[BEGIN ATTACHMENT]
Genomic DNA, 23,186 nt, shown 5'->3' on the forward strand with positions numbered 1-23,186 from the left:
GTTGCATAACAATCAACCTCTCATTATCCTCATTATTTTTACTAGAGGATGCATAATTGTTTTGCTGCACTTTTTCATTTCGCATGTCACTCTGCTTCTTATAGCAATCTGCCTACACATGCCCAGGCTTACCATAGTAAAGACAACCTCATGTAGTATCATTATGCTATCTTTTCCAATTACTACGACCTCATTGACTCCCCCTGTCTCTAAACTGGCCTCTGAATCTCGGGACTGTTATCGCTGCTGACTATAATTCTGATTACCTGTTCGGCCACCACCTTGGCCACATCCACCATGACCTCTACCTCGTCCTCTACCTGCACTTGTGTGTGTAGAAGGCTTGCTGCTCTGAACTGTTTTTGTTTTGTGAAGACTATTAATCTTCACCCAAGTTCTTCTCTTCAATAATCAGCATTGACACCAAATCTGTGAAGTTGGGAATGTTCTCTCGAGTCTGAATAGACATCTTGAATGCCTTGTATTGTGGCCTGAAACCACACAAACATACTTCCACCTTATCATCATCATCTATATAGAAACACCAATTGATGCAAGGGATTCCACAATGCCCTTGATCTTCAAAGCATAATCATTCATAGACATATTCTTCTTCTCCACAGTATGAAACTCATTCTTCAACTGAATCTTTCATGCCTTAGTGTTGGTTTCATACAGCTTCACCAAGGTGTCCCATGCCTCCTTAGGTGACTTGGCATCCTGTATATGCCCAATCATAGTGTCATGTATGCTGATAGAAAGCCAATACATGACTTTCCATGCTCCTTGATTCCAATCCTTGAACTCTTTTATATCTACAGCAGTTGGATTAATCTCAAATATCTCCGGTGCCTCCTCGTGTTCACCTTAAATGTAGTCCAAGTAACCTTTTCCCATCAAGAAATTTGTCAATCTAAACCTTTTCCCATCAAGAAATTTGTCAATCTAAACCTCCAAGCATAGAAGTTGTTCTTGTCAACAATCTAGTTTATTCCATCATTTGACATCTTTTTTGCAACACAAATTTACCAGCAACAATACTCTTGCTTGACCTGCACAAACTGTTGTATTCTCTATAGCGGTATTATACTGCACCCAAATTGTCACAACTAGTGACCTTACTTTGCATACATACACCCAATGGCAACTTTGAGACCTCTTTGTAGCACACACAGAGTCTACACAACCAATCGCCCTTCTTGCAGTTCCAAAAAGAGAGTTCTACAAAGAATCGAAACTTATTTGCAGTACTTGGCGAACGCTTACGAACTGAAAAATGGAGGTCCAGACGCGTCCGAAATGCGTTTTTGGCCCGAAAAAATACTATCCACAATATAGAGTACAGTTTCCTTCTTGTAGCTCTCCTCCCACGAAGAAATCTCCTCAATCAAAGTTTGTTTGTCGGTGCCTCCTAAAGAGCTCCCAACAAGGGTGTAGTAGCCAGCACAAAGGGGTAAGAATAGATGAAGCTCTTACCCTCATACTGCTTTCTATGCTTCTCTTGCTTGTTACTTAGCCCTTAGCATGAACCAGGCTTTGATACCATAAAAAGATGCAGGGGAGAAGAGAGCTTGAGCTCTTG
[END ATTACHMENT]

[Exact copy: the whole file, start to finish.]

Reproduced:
Genomic DNA, 23,186 nt, shown 5'->3' on the forward strand with positions numbered 1-23,186 from the left:
GTTGCATAACAATCAACCTCTCATTATCCTCATTATTTTTACTAGAGGATGCATAATTGTTTTGCTGCACTTTTTCATTTCGCATGTCACTCTGCTTCTTATAGCAATCTGCCTACACATGCCCAGGCTTACCATAGTAAAGACAACCTCATGTAGTATCATTATGCTATCTTTTCCAATTACTACGACCTCATTGACTCCCCCTGTCTCTAAACTGGCCTCTGAATCTCGGGACTGTTATCGCTGCTGACTATAATTCTGATTACCTGTTCGGCCACCACCTTGGCCACATCCACCATGACCTCTACCTCGTCCTCTACCTGCACTTGTGTGTGTAGAAGGCTTGCTGCTCTGAACTGTTTTTGTTTTGTGAAGACTATTAATCTTCACCCAAGTTCTTCTCTTCAATAATCAGCATTGACACCAAATCTGTGAAGTTGGGAATGTTCTCTCGAGTCTGAATAGACATCTTGAATGCCTTGTATTGTGGCCTGAAACCACACAAACATACTTCCACCTTATCATCATCATCTATATAGAAACACCAATTGATGCAAGGGATTCCACAATGCCCTTGATCTTCAAAGCATAATCATTCATAGACATATTCTTCTTCTCCACAGTATGAAACTCATTCTTCAACTGAATCTTTCATGCCTTAGTGTTGGTTTCATACAGCTTCACCAAGGTGTCCCATGCCTCCTTAGGTGACTTGGCATCCTGTATATGCCCAATCATAGTGTCATGTATGCTGATAGAAAGCCAATACATGACTTTCCATGCTCCTTGATTCCAATCCTTGAACTCTTTTATATCTACAGCAGTTGGATTAATCTCAAATATCTCCGGTGCCTCCTCGTGTTCACCTTAAATGTAGTCCAAGTAACCTTTTCCCATCAAGAAATTTGTCAATCTAAACCTTTTCCCATCAAGAAATTTGTCAATCTAAACCTCCAAGCATAGAAGTTGTTCTTGTCAACAATCTAGTTTATTCCATCATTTGACATCTTTTTTGCAACACAAATTTACCAGCAACAATACTCTTGCTTGACCTGCACAAACTGTTGTATTCTCTATAGCGGTATTATACTGCACCCAAATTGTCACAACTAGTGACCTTACTTTGCATACATACACCCAATGGCAACTTTGAGACCTCTTTGTAGCACACACAGAGTCTACACAACCAATCGCCCTTCTTGCAGTTCCAAAAAGAGAGTTCTACAAAGAATCGAAACTTATTTGCAGTACTTGGCGAACGCTTACGAACTGAAAAATGGAGGTCCAGACGCGTCCGAAATGCGTTTTTGGCCCGAAAAAATACTATCCACAATATAGAGTACAGTTTCCTTCTTGTAGCTCTCCTCCCACGAAGAAATCTCCTCAATCAAAGTTTGTTTGTCGGTGCCTCCTAAAGAGCTCCCAACAAGGGTGTAGTAGCCAGCACAAAGGGGTAAGAATAGATGAAGCTCTTACCCTCATACTGCTTTCTATGCTTCTCTTGCTTGTTACTTAGCCCTTAGCATGAACCAGGCTTTGATACCATAAAAAGATGCAGGGGAGAAGAGAGCTTGAGCTCTTG